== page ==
Arizona House bill would allow pregnant drivers to use HOV lane

The bill's sponsor, Republican Matt Gress, says the proposed bill also covers pregnant transgender men.
Published: Feb. 1, 2023 at 2:09 PM MST|Updated: Feb. 1, 2023 at 6:31 PM MST
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PHOENIX (3TV/CBS 5) — A bill introduced in the Arizona House of Representatives would allow pregnant women to drive in the HOV carpool lane during prime driving hours.

House Bill 2417, introduced by Rep. Matt Gress, a Republican from Phoenix, and co-sponsored by House Majority Whip Teresa Martinez, a Republican from Casa Grande, counts pregnant women as two people. It would allow them unrestricted access to the HOV lane during the busy hours of 6 a.m. to 9 a.m. and from 3 p.m. to 7 p.m.

Women would have to confirm their pregnancy with a health care professional who would then inform the Arizona Department of Transportation. Pregnant transgender men could also use the lane as part of the bill, says Gress, a member of the LGBTQ community. He says the bill could be carried out with a process already in place for drivers with disabilities. “There would be a placard for expecting moms,” he says. “You’d be able to put up on the rearview mirror that signals law enforcement that this driver is expecting a child. There are two lives and she’s allowed to be in the HOV lane.”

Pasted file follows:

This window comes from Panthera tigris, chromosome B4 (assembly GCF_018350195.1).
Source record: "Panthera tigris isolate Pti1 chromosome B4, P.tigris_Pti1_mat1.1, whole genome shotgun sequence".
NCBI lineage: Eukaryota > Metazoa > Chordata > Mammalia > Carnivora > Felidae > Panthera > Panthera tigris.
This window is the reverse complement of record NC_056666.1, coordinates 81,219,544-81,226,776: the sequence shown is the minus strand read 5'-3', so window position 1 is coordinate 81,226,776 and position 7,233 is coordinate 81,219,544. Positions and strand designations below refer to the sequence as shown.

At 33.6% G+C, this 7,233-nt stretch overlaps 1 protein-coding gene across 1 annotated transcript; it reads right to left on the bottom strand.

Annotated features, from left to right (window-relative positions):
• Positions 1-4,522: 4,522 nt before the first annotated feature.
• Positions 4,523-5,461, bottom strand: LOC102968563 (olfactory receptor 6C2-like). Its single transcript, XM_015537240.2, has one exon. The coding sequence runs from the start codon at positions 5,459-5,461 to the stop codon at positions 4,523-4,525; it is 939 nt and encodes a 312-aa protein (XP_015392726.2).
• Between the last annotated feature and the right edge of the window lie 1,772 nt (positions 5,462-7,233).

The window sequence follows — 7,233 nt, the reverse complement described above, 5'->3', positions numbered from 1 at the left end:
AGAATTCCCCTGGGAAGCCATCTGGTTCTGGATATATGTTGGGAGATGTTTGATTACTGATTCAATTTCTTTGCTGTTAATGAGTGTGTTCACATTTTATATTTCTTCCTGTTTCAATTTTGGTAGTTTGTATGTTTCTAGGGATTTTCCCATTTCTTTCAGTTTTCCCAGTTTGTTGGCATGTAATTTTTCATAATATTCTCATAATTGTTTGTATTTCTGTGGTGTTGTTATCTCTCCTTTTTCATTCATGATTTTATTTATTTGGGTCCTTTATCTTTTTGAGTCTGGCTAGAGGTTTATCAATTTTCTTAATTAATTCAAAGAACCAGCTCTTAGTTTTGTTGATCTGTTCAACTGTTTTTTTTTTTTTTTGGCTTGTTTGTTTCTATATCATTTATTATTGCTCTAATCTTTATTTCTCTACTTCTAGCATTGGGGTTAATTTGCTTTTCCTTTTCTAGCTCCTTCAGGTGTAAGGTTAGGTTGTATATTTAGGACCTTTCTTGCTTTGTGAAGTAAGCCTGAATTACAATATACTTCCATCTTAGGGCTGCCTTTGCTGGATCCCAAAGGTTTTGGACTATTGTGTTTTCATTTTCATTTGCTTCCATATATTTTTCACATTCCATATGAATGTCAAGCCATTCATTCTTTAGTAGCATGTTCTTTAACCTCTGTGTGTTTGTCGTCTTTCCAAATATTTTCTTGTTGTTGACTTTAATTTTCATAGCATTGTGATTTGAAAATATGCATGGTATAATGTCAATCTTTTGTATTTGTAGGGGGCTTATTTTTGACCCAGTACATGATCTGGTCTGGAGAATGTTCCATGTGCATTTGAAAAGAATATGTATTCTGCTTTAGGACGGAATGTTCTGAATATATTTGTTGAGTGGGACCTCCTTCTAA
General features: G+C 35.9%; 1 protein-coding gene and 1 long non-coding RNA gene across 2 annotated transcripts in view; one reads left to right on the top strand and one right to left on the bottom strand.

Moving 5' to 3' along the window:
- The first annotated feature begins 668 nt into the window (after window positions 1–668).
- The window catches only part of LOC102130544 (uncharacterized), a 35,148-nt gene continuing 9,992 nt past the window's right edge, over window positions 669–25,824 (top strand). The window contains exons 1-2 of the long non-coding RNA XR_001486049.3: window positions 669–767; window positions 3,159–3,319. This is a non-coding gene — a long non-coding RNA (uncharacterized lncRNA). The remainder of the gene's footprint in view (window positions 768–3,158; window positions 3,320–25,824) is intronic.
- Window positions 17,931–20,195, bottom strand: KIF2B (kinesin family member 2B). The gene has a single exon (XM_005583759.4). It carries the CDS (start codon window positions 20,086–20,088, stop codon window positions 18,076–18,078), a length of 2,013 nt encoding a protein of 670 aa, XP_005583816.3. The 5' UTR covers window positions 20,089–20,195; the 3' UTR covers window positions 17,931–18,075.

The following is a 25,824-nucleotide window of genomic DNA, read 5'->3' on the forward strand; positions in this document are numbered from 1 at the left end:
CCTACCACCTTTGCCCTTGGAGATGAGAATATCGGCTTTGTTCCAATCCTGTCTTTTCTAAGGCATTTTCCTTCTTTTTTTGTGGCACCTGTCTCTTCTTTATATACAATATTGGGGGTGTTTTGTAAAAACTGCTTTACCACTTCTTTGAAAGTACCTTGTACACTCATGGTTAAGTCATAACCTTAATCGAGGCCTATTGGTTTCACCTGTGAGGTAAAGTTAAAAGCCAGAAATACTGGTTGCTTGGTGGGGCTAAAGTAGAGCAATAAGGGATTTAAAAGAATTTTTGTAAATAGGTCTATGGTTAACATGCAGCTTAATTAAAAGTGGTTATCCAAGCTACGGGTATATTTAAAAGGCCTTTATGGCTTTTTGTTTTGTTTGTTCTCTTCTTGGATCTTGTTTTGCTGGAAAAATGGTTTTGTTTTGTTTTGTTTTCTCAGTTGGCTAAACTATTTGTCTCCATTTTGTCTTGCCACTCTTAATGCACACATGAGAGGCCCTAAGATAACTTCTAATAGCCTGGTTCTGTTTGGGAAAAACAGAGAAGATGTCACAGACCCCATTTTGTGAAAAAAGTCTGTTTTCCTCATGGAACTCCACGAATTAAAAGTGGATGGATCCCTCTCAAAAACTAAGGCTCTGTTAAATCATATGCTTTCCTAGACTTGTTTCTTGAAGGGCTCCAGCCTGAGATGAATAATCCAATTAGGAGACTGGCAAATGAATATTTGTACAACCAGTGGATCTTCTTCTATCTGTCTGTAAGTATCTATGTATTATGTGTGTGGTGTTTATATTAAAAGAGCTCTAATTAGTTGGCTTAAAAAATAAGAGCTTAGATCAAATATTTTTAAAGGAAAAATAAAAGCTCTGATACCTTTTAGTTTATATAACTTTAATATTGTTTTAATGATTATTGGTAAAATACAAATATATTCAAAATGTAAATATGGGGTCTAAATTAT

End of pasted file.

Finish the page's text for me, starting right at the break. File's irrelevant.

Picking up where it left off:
“I believe in a fair application of our HOV laws,” Gress continues. “Where you have more than one person in the car, you get to use the HOV lane. I’m going to support the mom and I’m going to support her baby. To me, this is a good pro-life bill that supports women and children. I think it has the added benefit of again helping expecting moms get to their place in a safe fashion as quickly as you can.”

The bill would have to go through the House’s Transportation and Infrastructure Committee, where Martinez serves as vice-chair. The committee consists of five Democrats and six Republicans.

After the United States Supreme Court overturned Roe vs. Wade last summer, local governments had to figure out how to reconcile existing state laws. In Arizona, an appeals court ruled the state can impose the recent ban on abortion after 15 weeks but cannot impose a near-total abortion ban imposed when the state was a territory. The law’s overturning inspired a woman in Texas to argue that her unborn child was a passenger.

Gress is originally from Oklahoma and is pro-life but accepts abortion for rape, incest, and saving the mother’s life. Previously, he introduced a bill that would allow 18-year-olds to run for office, but that bill has stalled in both the Rules and Government committees.